But, lastly, You are to perform your duty as christians. To be christians, you must be disciples of Christ Jesus; and to be disciples of this Master, you must be under his direction. Then are ye my disciples, saith the Saviour, if ye do whatsoever I command you.
You say, there are numbers in your neighbourhood, who profess the christian faith, who call themselves believers, and who, having heard with delight the voice of the good Shepherd, resolve they will not again attend to the voice of the stranger. Blessed be the name of the Redeemer, they are under no obligations so to do. You inform me, they cannot, consistent with their ideas of rectitude, contribute to the support of false teachers. Well, the mild government under which we live, has made ample provision for such conscientious persons; they are under no obligation to support, what they conceive a false religion. But, you suspect there are some, who value their money more than their religion; such persons are covetous, such persons are VOL. III.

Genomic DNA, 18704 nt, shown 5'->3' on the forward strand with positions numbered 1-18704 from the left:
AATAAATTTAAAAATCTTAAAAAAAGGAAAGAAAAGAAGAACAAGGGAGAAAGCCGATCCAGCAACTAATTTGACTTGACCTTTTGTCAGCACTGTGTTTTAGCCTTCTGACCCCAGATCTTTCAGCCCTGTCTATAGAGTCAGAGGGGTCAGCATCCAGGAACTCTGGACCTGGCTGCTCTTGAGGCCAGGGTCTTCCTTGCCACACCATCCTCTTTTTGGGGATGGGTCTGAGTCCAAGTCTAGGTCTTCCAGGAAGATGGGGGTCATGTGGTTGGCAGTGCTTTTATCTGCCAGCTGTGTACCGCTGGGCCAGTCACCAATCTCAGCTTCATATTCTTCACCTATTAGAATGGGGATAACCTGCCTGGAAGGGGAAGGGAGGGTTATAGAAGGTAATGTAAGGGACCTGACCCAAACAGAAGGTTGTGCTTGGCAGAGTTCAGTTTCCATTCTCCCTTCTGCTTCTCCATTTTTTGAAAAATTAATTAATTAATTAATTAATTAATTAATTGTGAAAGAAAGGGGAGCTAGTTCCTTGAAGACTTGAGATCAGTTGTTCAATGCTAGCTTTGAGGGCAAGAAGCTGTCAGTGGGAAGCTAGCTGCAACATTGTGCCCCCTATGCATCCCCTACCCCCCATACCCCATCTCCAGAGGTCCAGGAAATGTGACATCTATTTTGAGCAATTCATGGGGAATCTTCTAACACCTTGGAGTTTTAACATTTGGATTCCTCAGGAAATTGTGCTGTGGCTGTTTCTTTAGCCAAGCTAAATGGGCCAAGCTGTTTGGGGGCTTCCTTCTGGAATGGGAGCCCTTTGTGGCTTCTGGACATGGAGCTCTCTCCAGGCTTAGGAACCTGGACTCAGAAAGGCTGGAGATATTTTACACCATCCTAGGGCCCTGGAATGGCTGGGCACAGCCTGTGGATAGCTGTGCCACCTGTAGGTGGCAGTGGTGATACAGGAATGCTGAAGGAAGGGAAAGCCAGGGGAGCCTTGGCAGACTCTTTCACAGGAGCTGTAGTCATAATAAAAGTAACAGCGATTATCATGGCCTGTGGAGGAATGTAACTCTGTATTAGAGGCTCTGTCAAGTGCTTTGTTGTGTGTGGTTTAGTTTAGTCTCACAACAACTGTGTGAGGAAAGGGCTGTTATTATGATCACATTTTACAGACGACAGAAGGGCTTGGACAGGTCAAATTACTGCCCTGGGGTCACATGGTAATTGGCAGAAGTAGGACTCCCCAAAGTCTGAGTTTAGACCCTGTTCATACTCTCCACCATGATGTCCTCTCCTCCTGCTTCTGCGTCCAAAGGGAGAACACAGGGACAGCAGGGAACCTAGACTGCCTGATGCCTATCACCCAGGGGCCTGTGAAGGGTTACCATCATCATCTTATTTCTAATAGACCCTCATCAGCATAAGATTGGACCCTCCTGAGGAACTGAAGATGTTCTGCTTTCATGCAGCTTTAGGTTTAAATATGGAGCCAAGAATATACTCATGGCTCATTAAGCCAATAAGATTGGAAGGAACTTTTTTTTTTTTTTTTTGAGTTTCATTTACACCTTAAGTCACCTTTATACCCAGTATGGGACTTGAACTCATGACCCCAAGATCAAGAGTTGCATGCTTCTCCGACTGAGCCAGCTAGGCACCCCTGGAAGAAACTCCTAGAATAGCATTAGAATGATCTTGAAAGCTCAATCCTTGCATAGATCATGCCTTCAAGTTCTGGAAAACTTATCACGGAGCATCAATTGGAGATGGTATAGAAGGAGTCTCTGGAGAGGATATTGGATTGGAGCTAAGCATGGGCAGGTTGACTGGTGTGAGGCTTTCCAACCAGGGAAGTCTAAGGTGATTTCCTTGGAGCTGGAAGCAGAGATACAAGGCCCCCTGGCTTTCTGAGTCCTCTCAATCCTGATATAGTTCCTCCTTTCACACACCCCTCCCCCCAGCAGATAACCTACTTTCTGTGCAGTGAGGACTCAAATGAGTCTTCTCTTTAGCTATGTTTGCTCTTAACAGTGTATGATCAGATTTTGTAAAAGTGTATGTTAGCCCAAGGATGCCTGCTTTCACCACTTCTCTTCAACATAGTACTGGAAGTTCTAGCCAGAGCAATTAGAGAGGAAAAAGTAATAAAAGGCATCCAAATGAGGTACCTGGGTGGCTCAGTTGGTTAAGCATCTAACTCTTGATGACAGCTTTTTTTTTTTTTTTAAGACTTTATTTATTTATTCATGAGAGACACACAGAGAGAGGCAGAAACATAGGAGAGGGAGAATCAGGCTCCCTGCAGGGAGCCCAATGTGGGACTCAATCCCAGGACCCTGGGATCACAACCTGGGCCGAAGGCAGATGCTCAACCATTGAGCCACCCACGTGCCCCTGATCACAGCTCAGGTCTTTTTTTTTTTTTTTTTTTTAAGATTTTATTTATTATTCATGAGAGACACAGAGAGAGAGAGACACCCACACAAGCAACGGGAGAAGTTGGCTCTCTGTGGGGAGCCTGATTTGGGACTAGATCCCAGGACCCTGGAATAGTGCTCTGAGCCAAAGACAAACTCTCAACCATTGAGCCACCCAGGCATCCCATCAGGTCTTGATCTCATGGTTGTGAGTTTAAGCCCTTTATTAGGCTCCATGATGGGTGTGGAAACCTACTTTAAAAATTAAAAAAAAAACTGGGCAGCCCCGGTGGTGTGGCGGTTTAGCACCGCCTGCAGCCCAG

idolators, and for such characters the compilers of our Constitution have not made provision. The members of the Convention who formed our constitution, were of opinion, that religion of some sort or other, was a public benefit; and as neither public nor private advantage can be obtained in this world without some expense, our wise men thought it best to oblige every member of the community, to contribute to the support of the religion of his election, indulging serious, conscientious persons, with liberty to choose for themselves, and to dispose of their taxes to the support of their own teacher. This is all the liberty we have, and this, by many, is thought to be sufficient.